TPM’s distinctions are subtler: A thin border, a byline that says PHRMA in regular text, an easily missed “SPONSORED MESSAGE” disclosure atop the post, a centered layout, the same font. Most people are going to know this is an ad, but it’s conceivable that at least some will not.
That doesn’t mean you throw out the baby with the bathwater. Just make these signals much clearer.
Andrew Sullivan isn’t having any of that:
My concern with “sponsored content” in vast swathes of online media - from the New York Times to Time Inc. and Buzzfeed - is simply that, by deliberately blurring the distinction between advertising and editorial, it must necessarily undermine this integrity and cast a doubt over that trust. It violates the core integrity of any journalistic institution to treat the prose of commercial interests as the equivalent of the prose of editors and writers - or to blur the lines between the two, by presenting commercial speech in extremely similar formats to editorial speech.
Am I being too purist? All I can say is that my position was once held by every journalistic institution you can think of only a few years ago. Back then, advertising was a revenue model that was self-explanatory, clearly differentiated from any article, and if it could in any way be confused with an article would have the word “Advertisement” attached to it.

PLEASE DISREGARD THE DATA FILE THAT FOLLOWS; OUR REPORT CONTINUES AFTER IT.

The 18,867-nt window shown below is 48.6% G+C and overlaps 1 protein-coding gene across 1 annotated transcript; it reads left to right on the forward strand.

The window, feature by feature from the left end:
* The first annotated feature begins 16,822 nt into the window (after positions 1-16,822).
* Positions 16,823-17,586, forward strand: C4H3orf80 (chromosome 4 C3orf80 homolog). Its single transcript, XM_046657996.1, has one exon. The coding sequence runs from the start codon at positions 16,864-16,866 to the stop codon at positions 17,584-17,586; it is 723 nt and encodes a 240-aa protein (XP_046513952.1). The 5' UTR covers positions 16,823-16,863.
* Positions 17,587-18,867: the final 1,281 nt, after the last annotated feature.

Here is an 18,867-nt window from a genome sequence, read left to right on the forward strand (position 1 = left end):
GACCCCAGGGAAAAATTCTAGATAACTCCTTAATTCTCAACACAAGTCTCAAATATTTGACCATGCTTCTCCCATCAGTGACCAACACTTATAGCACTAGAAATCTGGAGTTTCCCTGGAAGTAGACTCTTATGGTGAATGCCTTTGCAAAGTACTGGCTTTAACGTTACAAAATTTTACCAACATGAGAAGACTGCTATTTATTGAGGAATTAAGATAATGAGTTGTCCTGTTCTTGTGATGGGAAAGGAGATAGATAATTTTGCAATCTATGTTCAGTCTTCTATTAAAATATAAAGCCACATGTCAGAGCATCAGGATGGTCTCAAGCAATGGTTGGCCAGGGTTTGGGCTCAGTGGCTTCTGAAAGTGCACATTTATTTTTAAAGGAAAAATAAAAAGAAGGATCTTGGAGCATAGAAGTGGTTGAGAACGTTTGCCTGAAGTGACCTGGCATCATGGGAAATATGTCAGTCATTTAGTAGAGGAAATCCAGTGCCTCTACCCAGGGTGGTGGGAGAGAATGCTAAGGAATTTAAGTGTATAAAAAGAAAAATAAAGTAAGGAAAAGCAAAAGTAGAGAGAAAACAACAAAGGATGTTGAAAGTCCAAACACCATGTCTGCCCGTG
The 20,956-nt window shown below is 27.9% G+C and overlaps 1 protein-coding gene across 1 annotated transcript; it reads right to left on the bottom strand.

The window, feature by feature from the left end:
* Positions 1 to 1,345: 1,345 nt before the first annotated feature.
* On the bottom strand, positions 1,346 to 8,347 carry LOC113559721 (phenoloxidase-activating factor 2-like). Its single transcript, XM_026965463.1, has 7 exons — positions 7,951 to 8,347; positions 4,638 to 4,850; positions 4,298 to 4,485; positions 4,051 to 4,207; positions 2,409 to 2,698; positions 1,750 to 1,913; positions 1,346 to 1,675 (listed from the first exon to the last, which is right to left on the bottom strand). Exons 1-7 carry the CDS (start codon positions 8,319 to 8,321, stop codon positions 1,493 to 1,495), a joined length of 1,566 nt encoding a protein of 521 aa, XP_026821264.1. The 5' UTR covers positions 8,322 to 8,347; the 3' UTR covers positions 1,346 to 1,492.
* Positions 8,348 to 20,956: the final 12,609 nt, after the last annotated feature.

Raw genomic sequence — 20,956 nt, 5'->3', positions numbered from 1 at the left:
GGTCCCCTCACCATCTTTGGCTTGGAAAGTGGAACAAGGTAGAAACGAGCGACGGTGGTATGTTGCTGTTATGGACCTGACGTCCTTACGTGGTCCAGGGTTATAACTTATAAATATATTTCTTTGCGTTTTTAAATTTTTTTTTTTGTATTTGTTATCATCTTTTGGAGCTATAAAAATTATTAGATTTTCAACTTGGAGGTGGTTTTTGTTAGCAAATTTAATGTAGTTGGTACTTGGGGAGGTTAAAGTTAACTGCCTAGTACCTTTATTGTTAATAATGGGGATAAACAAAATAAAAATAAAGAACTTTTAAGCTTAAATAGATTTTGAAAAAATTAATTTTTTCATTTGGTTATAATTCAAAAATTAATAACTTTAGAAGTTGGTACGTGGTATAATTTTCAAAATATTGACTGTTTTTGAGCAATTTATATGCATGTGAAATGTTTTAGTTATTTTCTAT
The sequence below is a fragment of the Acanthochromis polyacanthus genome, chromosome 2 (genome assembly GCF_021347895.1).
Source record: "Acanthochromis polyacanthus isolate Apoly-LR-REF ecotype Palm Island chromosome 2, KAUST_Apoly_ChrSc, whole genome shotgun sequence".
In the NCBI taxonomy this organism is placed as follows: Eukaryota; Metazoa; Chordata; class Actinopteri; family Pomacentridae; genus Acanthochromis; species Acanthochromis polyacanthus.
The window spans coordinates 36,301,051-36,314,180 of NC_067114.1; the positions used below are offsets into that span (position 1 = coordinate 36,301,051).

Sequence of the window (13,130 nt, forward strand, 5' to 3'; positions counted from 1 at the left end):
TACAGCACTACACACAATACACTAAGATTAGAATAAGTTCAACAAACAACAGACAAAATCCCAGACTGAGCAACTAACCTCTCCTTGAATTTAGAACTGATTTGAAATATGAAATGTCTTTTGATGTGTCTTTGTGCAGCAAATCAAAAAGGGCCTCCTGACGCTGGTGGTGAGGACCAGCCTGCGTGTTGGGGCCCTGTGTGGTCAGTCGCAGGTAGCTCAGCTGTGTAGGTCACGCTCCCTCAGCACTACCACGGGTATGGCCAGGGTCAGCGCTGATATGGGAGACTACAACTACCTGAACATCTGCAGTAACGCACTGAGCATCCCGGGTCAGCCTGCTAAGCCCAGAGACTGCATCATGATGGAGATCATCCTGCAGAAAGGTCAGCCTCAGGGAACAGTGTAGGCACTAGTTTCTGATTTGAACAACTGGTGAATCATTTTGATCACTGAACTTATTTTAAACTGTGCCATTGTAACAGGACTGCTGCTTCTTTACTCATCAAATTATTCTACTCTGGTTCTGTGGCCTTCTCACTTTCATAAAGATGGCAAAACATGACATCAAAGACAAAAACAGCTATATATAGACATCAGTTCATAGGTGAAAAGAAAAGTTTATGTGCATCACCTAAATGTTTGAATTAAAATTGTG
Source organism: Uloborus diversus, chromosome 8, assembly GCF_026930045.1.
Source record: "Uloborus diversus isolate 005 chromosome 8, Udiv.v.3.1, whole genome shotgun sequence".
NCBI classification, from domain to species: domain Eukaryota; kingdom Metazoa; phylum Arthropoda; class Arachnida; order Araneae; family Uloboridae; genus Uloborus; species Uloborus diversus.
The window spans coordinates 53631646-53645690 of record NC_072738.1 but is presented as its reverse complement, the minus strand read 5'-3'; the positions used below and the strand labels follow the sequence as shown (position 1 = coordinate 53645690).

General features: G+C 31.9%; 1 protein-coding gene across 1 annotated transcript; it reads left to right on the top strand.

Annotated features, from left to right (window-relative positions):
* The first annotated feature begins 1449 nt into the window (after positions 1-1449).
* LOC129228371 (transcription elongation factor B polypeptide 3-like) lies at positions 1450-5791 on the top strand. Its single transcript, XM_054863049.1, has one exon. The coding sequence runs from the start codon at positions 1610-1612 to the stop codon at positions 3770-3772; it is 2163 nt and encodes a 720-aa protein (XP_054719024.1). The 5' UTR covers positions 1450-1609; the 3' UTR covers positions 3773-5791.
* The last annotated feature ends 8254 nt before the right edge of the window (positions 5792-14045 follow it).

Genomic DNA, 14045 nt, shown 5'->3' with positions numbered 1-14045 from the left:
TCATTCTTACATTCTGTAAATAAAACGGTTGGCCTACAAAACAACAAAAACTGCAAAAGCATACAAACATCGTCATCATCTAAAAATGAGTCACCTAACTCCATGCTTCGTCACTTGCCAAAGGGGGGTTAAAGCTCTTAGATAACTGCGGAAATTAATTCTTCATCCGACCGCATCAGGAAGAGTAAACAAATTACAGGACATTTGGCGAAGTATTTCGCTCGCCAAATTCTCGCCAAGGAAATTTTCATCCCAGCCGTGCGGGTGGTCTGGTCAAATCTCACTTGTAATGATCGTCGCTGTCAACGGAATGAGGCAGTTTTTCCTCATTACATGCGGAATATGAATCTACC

Here’s the thing: Native ads are just advertorials by another name, and advertorials have long been published by news organizations of the highest standards, including The New York Times, The Wall Street Journal, and The New Yorker. Those “special advertising sections” are the native ads of print, and they’ve been there for decades.
Does anybody read them? You have to assume somebody does or advertisers wouldn’t keep paying for them.
Journalists may not like to think it, but advertising is part of a publication’s content. Lots of people buy the Sunday paper for the coupons. Some still buy papers for the classifieds. They buy Vogue for the ads. And some people read the special advertising section.
In a perfect world, journalism would be paid for entirely by readers and publications’ interests would align with them and them alone. But while Andrew Sullivan and Consumer Reports can make a go of that, 99.9 percent of journalists and their organizations cannot.
And so in this fallen world, we have advertising, which is potentially corrupting in all its forms, not just in advertorial ones.
The much more dangerous aspect of advertising is the self-editing or outright censorship big advertisers can prompt on the news side. If TPM becomes heavily reliant on pharmaceutical ad dollars, will it be able to cover pharma issues without pulling back? I’d like to think so. The most famous case in business journalism was when The Wall Street Journal’s legendary editor Barney Kilgore faced down General Motors after the carmaker withdrew its huge account in protest of WSJ coverage. But we know from history that this is not always the case.